We’ve only got three NASCAR Cup Series races left in the best time of year for sports.
As I’m writing this on Thursday (Oct. 20), it’s the Sports Equinox, in which all four major American sports (the MLB, NFL, NHL and NBA, plus MLS) are all in action. NASCAR was a part of the Sept. 10, 2020, equinox, where, although COVID-induced, there were at least eight major pro sports unfolding. This time of year, MLB and NASCAR are in the thick of playoff action, NFL is almost halfway into its regular season and both hockey and basketball have gotten underway within the past 10 days.
It’s a good time for sports.
A few weeks ago, I likened the NASCAR playoffs to a slasher movie. It felt appropriate, given the time of year and the prevalence of horror movies. The metaphor in this scenario, the NASCAR playoffs, have delivered beyond expectations and have been wildly unpredictable. Hell, Chase Briscoe, who I (and likely many others) had as a first-round out, has made it twice as far as I expected and is a couple very solid races (or, more simply, a win) away from a Championship 4 berth.
The guy who’s already into the final four is Joey Logano, who pulled off a win after battling fellow title contender Ross Chastain late at Las Vegas Motor Speedway. The No. 22 may have had his road to the victory made a little easier by seemingly dominant teammate Ryan Blaney spinning late, but he’s also won before at all three of the Round of 8’s tracks, so it’s a good bet he might’ve made the final round regardless.
Chastain might be the weirdest oddity in this, not because he hasn’t had a good season — he has — but he hasn’t won in what feels like ages. Yet the No. 1 team has quietly made its way into the third round of the postseason, a recent stretch of events devoid of wins but also devoid of drama, which is shocking given Chastain irking quite a few competitors earlier in 2022.
Something easy to overlook given last week’s unfortunate goings-on in Sin City is Chastain’s second-place position in the standings. Everyone’s talking about Blaney, who seemed on track for a potential win, Briscoe, who did quite a bit to help his case toward pointing his way into the next round, Chase Elliott, whose subpar performance didn’t drop him below the cutline but didn’t exactly inspire confidence in the No. 9 team or Christopher Bell, who was caught up in the Bubba Wallace/Kyle Larson fracas and suffered race-ending damage, a hit in the points and a blow to his pride.
But if you look at the season-long stats, Chastain ranks second (tied with Bell) in top 10s all season long with 18. Just ahead of them is Elliott with 19, and no driver has 17. Larson has recorded 16 and a number of other drivers are knotted up a few down the totem pole at 15.
So the Melon Man sits quietly in second in points, 18 points above the cutline, with Elliott behind him at 17 to the good. Denny Hamlin rounds out the four currently safe in the postseason, six above the cut. The No. 11 team hasn’t had the greatest year with an average finish south of 15th and single-digit top fives, yet two wins and a current streak of seven straight top 10s has the longtime FedEx Toyota team in good position going into two tracks he’s claimed victories at before.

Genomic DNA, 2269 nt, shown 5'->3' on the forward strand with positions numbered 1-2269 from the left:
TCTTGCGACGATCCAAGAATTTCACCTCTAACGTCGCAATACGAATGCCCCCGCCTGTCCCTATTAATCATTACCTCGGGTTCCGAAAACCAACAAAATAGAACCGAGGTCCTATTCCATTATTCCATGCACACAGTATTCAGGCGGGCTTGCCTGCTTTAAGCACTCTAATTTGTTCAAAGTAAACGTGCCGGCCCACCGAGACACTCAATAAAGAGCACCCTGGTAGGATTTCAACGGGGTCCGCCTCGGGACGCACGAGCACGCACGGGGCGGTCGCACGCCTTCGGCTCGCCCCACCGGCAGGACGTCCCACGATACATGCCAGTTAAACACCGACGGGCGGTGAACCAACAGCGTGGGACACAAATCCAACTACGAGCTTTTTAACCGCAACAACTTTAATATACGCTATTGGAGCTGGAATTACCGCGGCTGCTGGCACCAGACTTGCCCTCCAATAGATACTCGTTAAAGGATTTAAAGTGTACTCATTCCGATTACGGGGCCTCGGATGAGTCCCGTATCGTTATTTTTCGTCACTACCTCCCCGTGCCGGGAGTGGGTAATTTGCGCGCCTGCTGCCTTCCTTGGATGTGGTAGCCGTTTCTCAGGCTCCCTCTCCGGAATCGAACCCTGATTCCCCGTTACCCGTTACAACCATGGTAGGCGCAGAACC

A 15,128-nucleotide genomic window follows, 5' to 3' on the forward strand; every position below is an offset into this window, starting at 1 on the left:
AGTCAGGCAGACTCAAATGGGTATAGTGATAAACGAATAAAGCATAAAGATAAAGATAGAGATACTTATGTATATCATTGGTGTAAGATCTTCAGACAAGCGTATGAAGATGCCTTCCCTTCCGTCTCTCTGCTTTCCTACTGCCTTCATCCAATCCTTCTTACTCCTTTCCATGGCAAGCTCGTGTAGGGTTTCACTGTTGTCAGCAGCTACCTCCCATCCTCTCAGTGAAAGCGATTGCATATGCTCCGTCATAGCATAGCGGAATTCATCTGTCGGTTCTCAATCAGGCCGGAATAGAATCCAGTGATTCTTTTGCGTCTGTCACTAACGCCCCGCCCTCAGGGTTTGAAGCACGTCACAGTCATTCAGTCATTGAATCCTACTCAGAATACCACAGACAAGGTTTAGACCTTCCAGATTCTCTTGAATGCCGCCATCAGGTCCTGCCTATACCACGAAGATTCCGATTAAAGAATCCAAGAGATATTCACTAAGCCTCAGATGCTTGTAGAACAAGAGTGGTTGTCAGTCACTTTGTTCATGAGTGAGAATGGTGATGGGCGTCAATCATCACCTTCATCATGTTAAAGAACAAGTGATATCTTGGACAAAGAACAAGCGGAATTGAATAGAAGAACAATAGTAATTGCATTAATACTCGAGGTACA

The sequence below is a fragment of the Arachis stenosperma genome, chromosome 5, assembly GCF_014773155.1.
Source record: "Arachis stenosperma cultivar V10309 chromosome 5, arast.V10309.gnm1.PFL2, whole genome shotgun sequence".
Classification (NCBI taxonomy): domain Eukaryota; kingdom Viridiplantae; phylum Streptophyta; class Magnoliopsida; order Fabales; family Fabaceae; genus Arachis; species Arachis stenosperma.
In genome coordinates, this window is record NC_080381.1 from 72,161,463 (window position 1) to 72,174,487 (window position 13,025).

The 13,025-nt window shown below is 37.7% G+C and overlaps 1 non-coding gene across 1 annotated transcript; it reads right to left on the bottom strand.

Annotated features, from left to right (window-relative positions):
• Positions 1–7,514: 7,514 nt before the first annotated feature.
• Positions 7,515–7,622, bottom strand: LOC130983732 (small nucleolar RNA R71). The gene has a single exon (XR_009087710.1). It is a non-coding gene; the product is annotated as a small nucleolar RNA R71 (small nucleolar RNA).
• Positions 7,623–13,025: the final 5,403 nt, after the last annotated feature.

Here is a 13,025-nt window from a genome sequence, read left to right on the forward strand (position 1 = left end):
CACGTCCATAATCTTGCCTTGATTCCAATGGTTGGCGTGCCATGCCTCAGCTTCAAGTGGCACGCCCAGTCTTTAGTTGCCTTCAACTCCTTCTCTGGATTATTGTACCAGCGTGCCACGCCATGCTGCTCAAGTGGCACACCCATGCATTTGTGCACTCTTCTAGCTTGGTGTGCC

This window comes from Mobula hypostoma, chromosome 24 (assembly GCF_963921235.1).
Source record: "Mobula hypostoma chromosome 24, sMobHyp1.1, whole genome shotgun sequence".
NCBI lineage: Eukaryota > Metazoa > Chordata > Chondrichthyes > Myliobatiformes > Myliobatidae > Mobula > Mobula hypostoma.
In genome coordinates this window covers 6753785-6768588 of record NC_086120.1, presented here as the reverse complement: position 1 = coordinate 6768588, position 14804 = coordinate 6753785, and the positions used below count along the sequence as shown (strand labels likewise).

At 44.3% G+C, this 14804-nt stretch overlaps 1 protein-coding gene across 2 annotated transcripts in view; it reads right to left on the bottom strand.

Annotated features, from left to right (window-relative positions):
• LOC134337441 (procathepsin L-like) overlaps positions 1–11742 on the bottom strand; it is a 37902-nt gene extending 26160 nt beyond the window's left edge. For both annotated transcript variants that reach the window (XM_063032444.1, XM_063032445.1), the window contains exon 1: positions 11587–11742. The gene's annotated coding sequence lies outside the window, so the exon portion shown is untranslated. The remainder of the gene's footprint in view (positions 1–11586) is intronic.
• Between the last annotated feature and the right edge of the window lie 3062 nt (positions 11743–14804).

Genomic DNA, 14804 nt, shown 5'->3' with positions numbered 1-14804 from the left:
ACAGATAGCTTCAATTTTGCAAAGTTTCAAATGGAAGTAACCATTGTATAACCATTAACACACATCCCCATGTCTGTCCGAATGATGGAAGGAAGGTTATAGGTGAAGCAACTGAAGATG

And now we head below the cut line. Cue the spooky noises.
First up, William Byron. A few weeks after his revenge on Hamlin at Texas resulted in a penalty that was later softened, Byron now occupies the fifth-place spot at six points from the good. The biggest thing here? Byron has just five and nine top fives and top 10s this year, respectively. Those two wins early on in the year secured his spot in the postseason, but the No. 24 crew has cooled off significantly as 2022 has unfolded. That said, we’re going to Homestead-Miami Speedway this weekend, where he led triple-digit laps last year, and then Martinsville Speedway, where he was out front for more than 200 circuits en route to the win.
We mostly touched on Briscoe at nine points below the cut line, whose clutch pass on the final lap at the Charlotte Motor Speedway ROVAL locked him into the Round of 8 in a shocking elimination of defending champion Larson, and that brings us to Blaney. The No. 12 team is almost the car’s number of points below the cutoff (11) despite a 10-top-five, 15-top-10 season. I remember having an immense amount of confidence after his stellar run to end the regular season last year, and though the team fell short I wouldn’t put it past them to catch fire and finally get a win at some point before 2022 ends.
Finally, poor Bell was collateral damage from the Wallace-Larson mess at Vegas and now sits in yet another points hole. It’s not necessarily the death knell of his title hopes just yet, but that No. 20 stable needs to treat the next two races as must-wins at this point. Bell’s no stranger to short tracks as he’s got wins in spades at Richmond Raceway and Bristol Motor Speedway, so Martinsville might be an opportunity, but it’s all-out desperation for the 2017 NASCAR Camping World Truck Series champion.
I just know I can’t wait for this final trio of races. We’re off to a track we haven’t been to in more than a year-and-ahalf (much less with the new car), a short track and then the championship race in the desert. Let’s do this.
About the author
Adam Cheek joined Frontstretch as a contributing writer in January 2019. A 2020 graduate of VCU, he works as a producer and talent for Audacy Richmond's radio stations. In addition to motorsports journalism, Adam also covered and broadcasted numerous VCU athletics for the campus newspaper and radio station during his four years there. He's been a racing fan since the age of three, inheriting the passion from his grandfather, who raced in amateur events up and down the East Coast in the 1950s.